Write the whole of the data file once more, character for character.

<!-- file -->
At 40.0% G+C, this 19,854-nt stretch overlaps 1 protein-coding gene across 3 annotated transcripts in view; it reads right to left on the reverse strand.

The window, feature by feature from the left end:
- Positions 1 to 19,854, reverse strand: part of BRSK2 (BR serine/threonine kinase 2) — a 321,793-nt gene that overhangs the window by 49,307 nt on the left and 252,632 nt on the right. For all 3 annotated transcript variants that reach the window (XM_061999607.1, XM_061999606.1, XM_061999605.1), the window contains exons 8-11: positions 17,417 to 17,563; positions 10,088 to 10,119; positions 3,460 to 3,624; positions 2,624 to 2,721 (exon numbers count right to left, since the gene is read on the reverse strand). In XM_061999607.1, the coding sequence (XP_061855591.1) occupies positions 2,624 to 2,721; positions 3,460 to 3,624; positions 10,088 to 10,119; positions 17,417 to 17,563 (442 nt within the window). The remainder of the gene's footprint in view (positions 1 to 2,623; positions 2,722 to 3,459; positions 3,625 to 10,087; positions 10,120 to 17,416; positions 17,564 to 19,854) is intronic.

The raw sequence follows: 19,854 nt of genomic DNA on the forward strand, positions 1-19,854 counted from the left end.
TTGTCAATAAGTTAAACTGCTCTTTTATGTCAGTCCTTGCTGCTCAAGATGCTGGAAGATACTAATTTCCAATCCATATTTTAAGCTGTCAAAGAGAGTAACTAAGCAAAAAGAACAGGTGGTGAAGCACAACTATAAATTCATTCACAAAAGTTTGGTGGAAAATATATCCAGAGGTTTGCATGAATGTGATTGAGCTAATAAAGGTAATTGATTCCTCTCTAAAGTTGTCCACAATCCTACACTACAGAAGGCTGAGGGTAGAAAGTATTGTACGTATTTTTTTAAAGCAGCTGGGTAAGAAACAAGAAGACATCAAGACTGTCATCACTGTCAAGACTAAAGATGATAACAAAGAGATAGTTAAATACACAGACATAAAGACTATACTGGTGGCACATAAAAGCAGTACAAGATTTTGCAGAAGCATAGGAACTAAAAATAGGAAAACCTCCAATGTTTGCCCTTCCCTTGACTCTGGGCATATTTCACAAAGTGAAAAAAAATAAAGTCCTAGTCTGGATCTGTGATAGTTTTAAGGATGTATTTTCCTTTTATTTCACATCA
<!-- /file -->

At 40.0% G+C, this 19,854-nt stretch overlaps 1 protein-coding gene across 3 annotated transcripts in view; it reads right to left on the reverse strand.

The window, feature by feature from the left end:
- Positions 1 to 19,854, reverse strand: part of BRSK2 (BR serine/threonine kinase 2) — a 321,793-nt gene that overhangs the window by 49,307 nt on the left and 252,632 nt on the right. For all 3 annotated transcript variants that reach the window (XM_061999607.1, XM_061999606.1, XM_061999605.1), the window contains exons 8-11: positions 17,417 to 17,563; positions 10,088 to 10,119; positions 3,460 to 3,624; positions 2,624 to 2,721 (exon numbers count right to left, since the gene is read on the reverse strand). In XM_061999607.1, the coding sequence (XP_061855591.1) occupies positions 2,624 to 2,721; positions 3,460 to 3,624; positions 10,088 to 10,119; positions 17,417 to 17,563 (442 nt within the window). The remainder of the gene's footprint in view (positions 1 to 2,623; positions 2,722 to 3,459; positions 3,625 to 10,087; positions 10,120 to 17,416; positions 17,564 to 19,854) is intronic.

The raw sequence follows: 19,854 nt of genomic DNA on the forward strand, positions 1-19,854 counted from the left end.
TTGTCAATAAGTTAAACTGCTCTTTTATGTCAGTCCTTGCTGCTCAAGATGCTGGAAGATACTAATTTCCAATCCATATTTTAAGCTGTCAAAGAGAGTAACTAAGCAAAAAGAACAGGTGGTGAAGCACAACTATAAATTCATTCACAAAAGTTTGGTGGAAAATATATCCAGAGGTTTGCATGAATGTGATTGAGCTAATAAAGGTAATTGATTCCTCTCTAAAGTTGTCCACAATCCTACACTACAGAAGGCTGAGGGTAGAAAGTATTGTACGTATTTTTTTAAAGCAGCTGGGTAAGAAACAAGAAGACATCAAGACTGTCATCACTGTCAAGACTAAAGATGATAACAAAGAGATAGTTAAATACACAGACATAAAGACTATACTGGTGGCACATAAAAGCAGTACAAGATTTTGCAGAAGCATAGGAACTAAAAATAGGAAAACCTCCAATGTTTGCCCTTCCCTTGACTCTGGGCATATTTCACAAAGTGAAAAAAAATAAAGTCCTAGTCTGGATCTGTGATAGTTTTAAGGATGTATTTTCCTTTTATTTCACATCA